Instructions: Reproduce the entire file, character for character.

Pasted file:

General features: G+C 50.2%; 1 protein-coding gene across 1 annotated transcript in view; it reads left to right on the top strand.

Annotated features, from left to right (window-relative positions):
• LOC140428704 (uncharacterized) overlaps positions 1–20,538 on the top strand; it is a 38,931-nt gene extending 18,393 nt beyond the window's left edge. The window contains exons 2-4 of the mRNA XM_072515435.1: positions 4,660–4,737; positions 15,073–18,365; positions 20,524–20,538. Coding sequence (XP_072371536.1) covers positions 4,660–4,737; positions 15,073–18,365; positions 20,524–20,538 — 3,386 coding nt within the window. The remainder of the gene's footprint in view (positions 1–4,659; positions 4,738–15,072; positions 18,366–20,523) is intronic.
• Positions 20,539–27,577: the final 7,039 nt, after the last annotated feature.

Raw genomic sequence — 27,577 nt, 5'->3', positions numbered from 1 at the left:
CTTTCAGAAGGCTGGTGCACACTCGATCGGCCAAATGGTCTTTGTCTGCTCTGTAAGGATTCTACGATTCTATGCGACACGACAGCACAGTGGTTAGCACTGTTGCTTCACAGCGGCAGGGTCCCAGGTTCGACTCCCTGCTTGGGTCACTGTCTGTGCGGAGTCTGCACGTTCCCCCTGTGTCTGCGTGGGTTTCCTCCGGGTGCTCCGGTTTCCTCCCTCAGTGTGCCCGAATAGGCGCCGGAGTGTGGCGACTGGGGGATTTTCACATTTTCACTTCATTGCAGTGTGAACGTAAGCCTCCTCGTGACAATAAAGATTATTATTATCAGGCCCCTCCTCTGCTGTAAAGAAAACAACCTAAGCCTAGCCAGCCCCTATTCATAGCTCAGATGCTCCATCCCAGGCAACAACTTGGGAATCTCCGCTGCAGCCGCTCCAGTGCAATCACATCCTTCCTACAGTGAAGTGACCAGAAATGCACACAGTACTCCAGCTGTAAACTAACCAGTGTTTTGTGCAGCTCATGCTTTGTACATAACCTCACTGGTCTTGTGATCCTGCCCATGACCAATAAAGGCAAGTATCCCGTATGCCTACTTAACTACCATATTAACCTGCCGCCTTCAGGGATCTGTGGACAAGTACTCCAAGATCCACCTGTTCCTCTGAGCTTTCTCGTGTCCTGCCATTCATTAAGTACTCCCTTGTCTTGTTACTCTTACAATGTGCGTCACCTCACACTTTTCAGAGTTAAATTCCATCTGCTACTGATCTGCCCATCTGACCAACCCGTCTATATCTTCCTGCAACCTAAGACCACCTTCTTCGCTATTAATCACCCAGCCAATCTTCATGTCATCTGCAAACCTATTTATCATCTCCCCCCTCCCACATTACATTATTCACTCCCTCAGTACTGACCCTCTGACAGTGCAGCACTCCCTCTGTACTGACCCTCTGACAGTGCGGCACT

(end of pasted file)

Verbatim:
General features: G+C 50.2%; 1 protein-coding gene across 1 annotated transcript in view; it reads left to right on the top strand.

Annotated features, from left to right (window-relative positions):
• LOC140428704 (uncharacterized) overlaps positions 1–20,538 on the top strand; it is a 38,931-nt gene extending 18,393 nt beyond the window's left edge. The window contains exons 2-4 of the mRNA XM_072515435.1: positions 4,660–4,737; positions 15,073–18,365; positions 20,524–20,538. Coding sequence (XP_072371536.1) covers positions 4,660–4,737; positions 15,073–18,365; positions 20,524–20,538 — 3,386 coding nt within the window. The remainder of the gene's footprint in view (positions 1–4,659; positions 4,738–15,072; positions 18,366–20,523) is intronic.
• Positions 20,539–27,577: the final 7,039 nt, after the last annotated feature.

Raw genomic sequence — 27,577 nt, 5'->3', positions numbered from 1 at the left:
CTTTCAGAAGGCTGGTGCACACTCGATCGGCCAAATGGTCTTTGTCTGCTCTGTAAGGATTCTACGATTCTATGCGACACGACAGCACAGTGGTTAGCACTGTTGCTTCACAGCGGCAGGGTCCCAGGTTCGACTCCCTGCTTGGGTCACTGTCTGTGCGGAGTCTGCACGTTCCCCCTGTGTCTGCGTGGGTTTCCTCCGGGTGCTCCGGTTTCCTCCCTCAGTGTGCCCGAATAGGCGCCGGAGTGTGGCGACTGGGGGATTTTCACATTTTCACTTCATTGCAGTGTGAACGTAAGCCTCCTCGTGACAATAAAGATTATTATTATCAGGCCCCTCCTCTGCTGTAAAGAAAACAACCTAAGCCTAGCCAGCCCCTATTCATAGCTCAGATGCTCCATCCCAGGCAACAACTTGGGAATCTCCGCTGCAGCCGCTCCAGTGCAATCACATCCTTCCTACAGTGAAGTGACCAGAAATGCACACAGTACTCCAGCTGTAAACTAACCAGTGTTTTGTGCAGCTCATGCTTTGTACATAACCTCACTGGTCTTGTGATCCTGCCCATGACCAATAAAGGCAAGTATCCCGTATGCCTACTTAACTACCATATTAACCTGCCGCCTTCAGGGATCTGTGGACAAGTACTCCAAGATCCACCTGTTCCTCTGAGCTTTCTCGTGTCCTGCCATTCATTAAGTACTCCCTTGTCTTGTTACTCTTACAATGTGCGTCACCTCACACTTTTCAGAGTTAAATTCCATCTGCTACTGATCTGCCCATCTGACCAACCCGTCTATATCTTCCTGCAACCTAAGACCACCTTCTTCGCTATTAATCACCCAGCCAATCTTCATGTCATCTGCAAACCTATTTATCATCTCCCCCCTCCCACATTACATTATTCACTCCCTCAGTACTGACCCTCTGACAGTGCAGCACTCCCTCTGTACTGACCCTCTGACAGTGCGGCACT